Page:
Another British military commander who commanded the troops in two world wars, Field Marshal Viscount William Slim, observed that “high morale means that every individual in a group will work – or fight – and, if needed, will give his last ounce of effort in its service”.
And some 2,400 years ago, the Greek historian, soldier, and philosopher Xenophon (a student of Socrates) expressed the same idea: “Not numbers or strength bring victory in war; but whichever army goes into battle stronger in soul, their enemies cannot withstand them”.
“If someone will tell you that there is wisdom among the nations – then believe it” (Eichah Rabbah 2:13).
The Mishnah (Sotah 8:5) cites the opinions of Rabbi Akiva and Rabbi Yossi the Galilean regarding the phrase “…the man who is fearful and faint-hearted”. Rabbi Akiva understands it according to its simple, literal meaning: “that he is unable to stand in the battle-ranks and see drawn swords”.
By contrast, “Rabbi Yossi the Galilean says: ‘The man who is fearful and faint-hearted’ is the one who is afraid of the sins he has committed, which is why the Torah made him contingent upon all the others, so he can return because of them”.
That is to say, instead of admitting that he is afraid (either afraid of war or afraid of being killed because of his sins), he can leave honourably together with the other soldiers who built a new house and did not yet inaugurate it, or planted a new vineyard and did not yet redeem it, or betrothed a woman and did not yet marry her.
This is sound psychology: after all, a man who is afraid of war might well also be afraid of admitting in public that he is afraid or that he is a sinner, and might out of cowardice remain with the ranks, only to lose nerve once the battle begins and thereby demoralise the other troops. So the Torah allows him this way out without embarrassing himself.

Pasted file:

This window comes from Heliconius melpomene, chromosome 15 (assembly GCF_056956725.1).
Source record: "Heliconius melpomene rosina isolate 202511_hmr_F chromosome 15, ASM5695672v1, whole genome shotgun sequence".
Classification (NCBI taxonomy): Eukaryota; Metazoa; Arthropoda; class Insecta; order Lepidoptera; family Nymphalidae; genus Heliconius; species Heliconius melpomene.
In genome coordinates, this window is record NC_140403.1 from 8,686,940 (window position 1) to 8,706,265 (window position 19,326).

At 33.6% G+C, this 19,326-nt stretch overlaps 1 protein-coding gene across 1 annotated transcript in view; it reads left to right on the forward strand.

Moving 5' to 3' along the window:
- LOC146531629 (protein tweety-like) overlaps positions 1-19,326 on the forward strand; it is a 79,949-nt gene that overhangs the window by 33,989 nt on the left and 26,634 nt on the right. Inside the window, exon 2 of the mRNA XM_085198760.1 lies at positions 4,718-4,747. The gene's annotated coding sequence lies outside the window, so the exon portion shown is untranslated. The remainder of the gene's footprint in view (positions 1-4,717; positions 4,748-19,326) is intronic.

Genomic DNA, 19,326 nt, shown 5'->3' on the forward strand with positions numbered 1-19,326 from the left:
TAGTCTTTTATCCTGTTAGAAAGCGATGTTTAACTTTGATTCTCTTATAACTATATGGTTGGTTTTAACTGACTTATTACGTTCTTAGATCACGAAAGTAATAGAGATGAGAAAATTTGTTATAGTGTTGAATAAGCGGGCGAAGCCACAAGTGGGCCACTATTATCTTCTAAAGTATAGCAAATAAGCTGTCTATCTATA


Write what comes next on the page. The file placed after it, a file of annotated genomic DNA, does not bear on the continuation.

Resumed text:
As a consequence, the soldiers who remained on the front lines were (ideally at least) the ones who were unblemished by sin. Hence the Ba’al ha-Turim’s remark that “only tzaddikim go out to war”.
The Midrash Lekach Tov begins its exposition on Parashat Ki Teitzei: “Said Rabbi Tuviyahu, son of Rabbi Eliezer: There is great rejoicing in the world when it is well with the tzaddikim, when they sit and learn Torah, which is the work of Heaven; and thus Deborah and Barak said, ‘My heart is for the lawgivers of Israel, who are devoted to the nation; bless Hashem’ (Judges 5:9). ‘And at the destruction of evil people there is joyous song’ (Proverbs 11:10) – these are the enemies of Israel who are called ‘evil’”.
The Midrash then cites several examples of evil enemies of Israel – Pharaoh, who admitted that “Hashem is the Righteous One and I and my nation are the evil ones” (Exodus 9:27); Korach and his band, who were killed when the earth swallowed them; Sisera, the commander of the army of the Canaanite King Jabin, who oppressed Israel for 20 years until Deborah and Barak defeated and killed him (Judges 4-5); King Ahab, the wicked and idolatrous king of Israel who reigned for 22 years, and who was killed in battle against Aram by a stray arrow (1 Kings 16:28-22:40); and Haman, his wife Zeresh, and their ten sons, who were hanged for their plot to exterminate all the Jews in the Persian Empire.